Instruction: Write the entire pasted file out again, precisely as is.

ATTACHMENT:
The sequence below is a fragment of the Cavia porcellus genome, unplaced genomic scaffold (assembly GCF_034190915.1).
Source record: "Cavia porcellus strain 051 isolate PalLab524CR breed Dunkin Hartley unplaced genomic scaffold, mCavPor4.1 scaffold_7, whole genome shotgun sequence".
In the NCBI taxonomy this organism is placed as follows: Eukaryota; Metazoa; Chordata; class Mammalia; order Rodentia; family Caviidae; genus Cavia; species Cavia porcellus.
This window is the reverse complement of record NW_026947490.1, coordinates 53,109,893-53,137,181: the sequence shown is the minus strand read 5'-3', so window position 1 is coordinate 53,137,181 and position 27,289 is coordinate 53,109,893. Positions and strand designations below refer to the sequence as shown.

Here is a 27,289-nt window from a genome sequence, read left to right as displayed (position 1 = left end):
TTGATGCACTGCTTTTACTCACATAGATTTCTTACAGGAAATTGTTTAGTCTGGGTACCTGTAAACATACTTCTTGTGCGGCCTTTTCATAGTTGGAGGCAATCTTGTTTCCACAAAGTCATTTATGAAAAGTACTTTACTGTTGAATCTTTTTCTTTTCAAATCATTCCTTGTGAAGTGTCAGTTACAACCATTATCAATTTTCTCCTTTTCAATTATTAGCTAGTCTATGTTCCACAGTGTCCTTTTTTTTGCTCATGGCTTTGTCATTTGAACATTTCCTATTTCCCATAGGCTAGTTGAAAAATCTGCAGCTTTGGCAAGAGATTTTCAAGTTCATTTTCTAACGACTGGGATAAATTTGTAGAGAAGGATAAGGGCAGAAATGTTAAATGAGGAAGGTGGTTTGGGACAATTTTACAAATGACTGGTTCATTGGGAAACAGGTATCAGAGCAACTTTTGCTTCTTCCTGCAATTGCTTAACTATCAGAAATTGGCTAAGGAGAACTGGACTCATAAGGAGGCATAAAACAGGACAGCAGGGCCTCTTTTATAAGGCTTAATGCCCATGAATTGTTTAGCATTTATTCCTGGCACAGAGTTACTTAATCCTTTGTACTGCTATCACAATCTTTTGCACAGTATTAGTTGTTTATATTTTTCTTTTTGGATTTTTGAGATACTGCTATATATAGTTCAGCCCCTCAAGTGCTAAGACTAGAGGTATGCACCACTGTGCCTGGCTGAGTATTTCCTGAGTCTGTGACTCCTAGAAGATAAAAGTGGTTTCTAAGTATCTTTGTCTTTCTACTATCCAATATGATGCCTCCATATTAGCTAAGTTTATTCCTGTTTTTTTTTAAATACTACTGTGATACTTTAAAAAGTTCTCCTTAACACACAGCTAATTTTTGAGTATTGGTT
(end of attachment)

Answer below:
The sequence below is a fragment of the Cavia porcellus genome, unplaced genomic scaffold (assembly GCF_034190915.1).
Source record: "Cavia porcellus strain 051 isolate PalLab524CR breed Dunkin Hartley unplaced genomic scaffold, mCavPor4.1 scaffold_7, whole genome shotgun sequence".
In the NCBI taxonomy this organism is placed as follows: Eukaryota; Metazoa; Chordata; class Mammalia; order Rodentia; family Caviidae; genus Cavia; species Cavia porcellus.
This window is the reverse complement of record NW_026947490.1, coordinates 53,109,893-53,137,181: the sequence shown is the minus strand read 5'-3', so window position 1 is coordinate 53,137,181 and position 27,289 is coordinate 53,109,893. Positions and strand designations below refer to the sequence as shown.

Here is a 27,289-nt window from a genome sequence, read left to right as displayed (position 1 = left end):
TTGATGCACTGCTTTTACTCACATAGATTTCTTACAGGAAATTGTTTAGTCTGGGTACCTGTAAACATACTTCTTGTGCGGCCTTTTCATAGTTGGAGGCAATCTTGTTTCCACAAAGTCATTTATGAAAAGTACTTTACTGTTGAATCTTTTTCTTTTCAAATCATTCCTTGTGAAGTGTCAGTTACAACCATTATCAATTTTCTCCTTTTCAATTATTAGCTAGTCTATGTTCCACAGTGTCCTTTTTTTTGCTCATGGCTTTGTCATTTGAACATTTCCTATTTCCCATAGGCTAGTTGAAAAATCTGCAGCTTTGGCAAGAGATTTTCAAGTTCATTTTCTAACGACTGGGATAAATTTGTAGAGAAGGATAAGGGCAGAAATGTTAAATGAGGAAGGTGGTTTGGGACAATTTTACAAATGACTGGTTCATTGGGAAACAGGTATCAGAGCAACTTTTGCTTCTTCCTGCAATTGCTTAACTATCAGAAATTGGCTAAGGAGAACTGGACTCATAAGGAGGCATAAAACAGGACAGCAGGGCCTCTTTTATAAGGCTTAATGCCCATGAATTGTTTAGCATTTATTCCTGGCACAGAGTTACTTAATCCTTTGTACTGCTATCACAATCTTTTGCACAGTATTAGTTGTTTATATTTTTCTTTTTGGATTTTTGAGATACTGCTATATATAGTTCAGCCCCTCAAGTGCTAAGACTAGAGGTATGCACCACTGTGCCTGGCTGAGTATTTCCTGAGTCTGTGACTCCTAGAAGATAAAAGTGGTTTCTAAGTATCTTTGTCTTTCTACTATCCAATATGATGCCTCCATATTAGCTAAGTTTATTCCTGTTTTTTTTTAAATACTACTGTGATACTTTAAAAAGTTCTCCTTAACACACAGCTAATTTTTGAGTATTGGTT